We opted to lean on WAR as the tiebreaker, and that leaves McGee on top. In his MVP-winning year, McGee led the NL in hits (216) and triples (18). It was the first time McGee finished with double-digit home runs, with 10. He also had 56 steals, appeared in the All-Star Game and won a Gold Glove and a Silver Slugger.

Backup candidates: 2004 Edmonds, 1948 Stan Musial, 1998 Ray Lankford

Right field: , 1948
You’ll notice that Musial has appeared as multiple backup candidates, and honestly, we could have four Stan Musials on this roster and be in pretty good shape. But his best season was 1948, and that was the year he played 81 games in right field compared to 65 in center and 42 in left. “The Man” won his third MVP -- at 27 years old -- with a .376/.450/.702 slash line. He led the Majors in eight offensive categories: hits (230), doubles (46), triples (18), batting average, slugging, OPS (1.152), OPS+ (200) and total bases (429). Musial racked up 11.3 bWAR, and he compiled 103 extra-base hits (47 years passed before any hitter in the Majors had 100).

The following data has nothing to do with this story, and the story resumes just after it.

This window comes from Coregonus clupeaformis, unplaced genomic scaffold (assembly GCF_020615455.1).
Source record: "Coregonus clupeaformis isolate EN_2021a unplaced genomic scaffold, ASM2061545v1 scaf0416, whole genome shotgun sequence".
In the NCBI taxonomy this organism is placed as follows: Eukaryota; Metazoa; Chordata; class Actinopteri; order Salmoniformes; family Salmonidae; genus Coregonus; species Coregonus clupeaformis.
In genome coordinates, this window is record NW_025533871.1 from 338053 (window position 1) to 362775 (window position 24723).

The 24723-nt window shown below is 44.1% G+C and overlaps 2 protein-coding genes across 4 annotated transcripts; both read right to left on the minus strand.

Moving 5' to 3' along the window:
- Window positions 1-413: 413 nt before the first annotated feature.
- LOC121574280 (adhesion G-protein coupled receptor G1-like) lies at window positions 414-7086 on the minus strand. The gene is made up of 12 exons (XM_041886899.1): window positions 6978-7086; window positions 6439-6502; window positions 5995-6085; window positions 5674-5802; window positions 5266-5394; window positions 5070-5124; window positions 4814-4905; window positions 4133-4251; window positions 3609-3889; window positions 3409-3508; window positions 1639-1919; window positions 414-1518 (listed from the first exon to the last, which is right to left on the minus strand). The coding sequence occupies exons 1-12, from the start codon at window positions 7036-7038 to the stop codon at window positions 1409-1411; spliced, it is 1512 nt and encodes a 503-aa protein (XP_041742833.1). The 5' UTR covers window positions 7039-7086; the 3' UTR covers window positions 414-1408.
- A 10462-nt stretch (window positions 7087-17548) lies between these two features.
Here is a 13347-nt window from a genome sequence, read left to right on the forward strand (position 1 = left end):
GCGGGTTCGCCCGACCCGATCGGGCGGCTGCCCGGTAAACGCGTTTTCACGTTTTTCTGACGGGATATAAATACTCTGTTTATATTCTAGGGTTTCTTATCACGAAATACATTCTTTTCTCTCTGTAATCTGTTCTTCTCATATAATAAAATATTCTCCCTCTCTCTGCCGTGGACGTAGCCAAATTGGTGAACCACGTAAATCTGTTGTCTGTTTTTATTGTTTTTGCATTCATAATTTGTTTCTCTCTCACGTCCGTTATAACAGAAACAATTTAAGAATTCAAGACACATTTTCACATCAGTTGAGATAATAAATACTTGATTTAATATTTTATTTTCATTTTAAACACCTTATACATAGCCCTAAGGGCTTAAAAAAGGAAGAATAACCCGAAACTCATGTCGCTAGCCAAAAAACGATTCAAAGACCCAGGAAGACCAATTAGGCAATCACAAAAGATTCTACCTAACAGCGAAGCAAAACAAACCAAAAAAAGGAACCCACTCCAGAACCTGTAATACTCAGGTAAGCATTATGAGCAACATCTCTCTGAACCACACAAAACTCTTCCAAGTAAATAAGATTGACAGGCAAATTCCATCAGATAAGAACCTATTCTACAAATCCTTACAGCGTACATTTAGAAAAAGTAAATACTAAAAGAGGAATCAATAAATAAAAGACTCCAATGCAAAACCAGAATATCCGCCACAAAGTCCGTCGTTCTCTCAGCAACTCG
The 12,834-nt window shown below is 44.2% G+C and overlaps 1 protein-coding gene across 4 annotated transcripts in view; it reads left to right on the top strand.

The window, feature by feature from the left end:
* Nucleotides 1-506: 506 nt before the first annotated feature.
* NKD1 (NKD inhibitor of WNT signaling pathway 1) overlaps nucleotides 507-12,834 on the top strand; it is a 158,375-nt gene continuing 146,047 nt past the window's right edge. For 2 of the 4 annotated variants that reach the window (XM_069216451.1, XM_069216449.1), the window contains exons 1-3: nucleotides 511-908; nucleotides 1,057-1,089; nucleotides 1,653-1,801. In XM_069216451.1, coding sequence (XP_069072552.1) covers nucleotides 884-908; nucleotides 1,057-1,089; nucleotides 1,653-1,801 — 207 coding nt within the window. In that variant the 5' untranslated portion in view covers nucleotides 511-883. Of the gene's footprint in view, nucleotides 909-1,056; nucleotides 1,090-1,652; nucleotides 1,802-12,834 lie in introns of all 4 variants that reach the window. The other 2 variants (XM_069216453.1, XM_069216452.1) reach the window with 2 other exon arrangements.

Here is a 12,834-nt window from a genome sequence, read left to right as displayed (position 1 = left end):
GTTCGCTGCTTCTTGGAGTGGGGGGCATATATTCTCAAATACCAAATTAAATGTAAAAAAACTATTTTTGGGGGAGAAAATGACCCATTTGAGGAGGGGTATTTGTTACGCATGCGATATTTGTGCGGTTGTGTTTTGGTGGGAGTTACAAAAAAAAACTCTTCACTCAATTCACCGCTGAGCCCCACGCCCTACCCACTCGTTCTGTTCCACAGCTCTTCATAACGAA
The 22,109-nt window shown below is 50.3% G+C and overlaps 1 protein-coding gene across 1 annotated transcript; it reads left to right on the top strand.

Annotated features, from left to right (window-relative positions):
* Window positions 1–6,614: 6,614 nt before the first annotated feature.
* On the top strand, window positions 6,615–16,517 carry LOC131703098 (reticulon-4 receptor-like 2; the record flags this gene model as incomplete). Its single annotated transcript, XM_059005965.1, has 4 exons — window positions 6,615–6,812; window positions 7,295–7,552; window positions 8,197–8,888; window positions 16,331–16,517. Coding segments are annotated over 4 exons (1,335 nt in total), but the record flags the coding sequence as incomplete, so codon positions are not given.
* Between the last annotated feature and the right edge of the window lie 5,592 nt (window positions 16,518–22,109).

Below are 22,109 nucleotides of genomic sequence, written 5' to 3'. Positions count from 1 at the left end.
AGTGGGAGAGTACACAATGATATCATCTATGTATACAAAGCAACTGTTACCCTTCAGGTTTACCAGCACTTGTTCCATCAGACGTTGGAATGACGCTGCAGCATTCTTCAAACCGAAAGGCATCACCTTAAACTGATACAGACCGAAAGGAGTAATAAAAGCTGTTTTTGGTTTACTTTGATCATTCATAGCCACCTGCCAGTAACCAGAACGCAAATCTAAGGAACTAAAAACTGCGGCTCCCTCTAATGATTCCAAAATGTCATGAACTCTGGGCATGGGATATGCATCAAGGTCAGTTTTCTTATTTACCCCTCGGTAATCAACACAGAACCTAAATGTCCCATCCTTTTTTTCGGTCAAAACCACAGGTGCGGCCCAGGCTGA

Backup candidates: Pretty much any year Musial played the majority of his games in right field; 1998 Brian Jordan, 1942 Enos Slaughter

Starting pitcher: , 1968
Gibson redefined dominance in 1968. His 1.12 ERA is the third-best mark in MLB since 1900 and the best in a season not played in the dead-ball era (pre-1920). The greatest Cardinals pitcher of all-time allowed just 38 runs across 304 2/3 innings en route to the National League Cy Young and MVP Awards. The imposing right-hander completed 28 games in 34 starts, and 13 of those were shutouts. Gibson struck out 268 batters, fanning 7.9 per nine innings, and his 0.85 WHIP led the NL that year. In Game 1 of the World Series, Gibson struck out 17 batters -- a World Series record that still stands.

Backup candidates: 1934 Dizzy Dean, 2005 Chris Carpenter, 1985 John Tudor

Relief pitcher: , 1984
Sutter delivered the final pitch that won the 1982 World Series for the Cardinals, but his best season with St. Louis came two years later, when he posted a 1.54 ERA over 122 2/3 innings (71 games), striking out 77 compared to walking 23. The Hall of Fame closer led the Majors with 45 saves that year and finished third in NL Cy Young voting. It was his last year as a Cardinal, but it was certainly a memorable one.

Backup candidates: 2015 Trevor Rosenthal, 2004 Jason Isringhausen, 1991 Lee Smith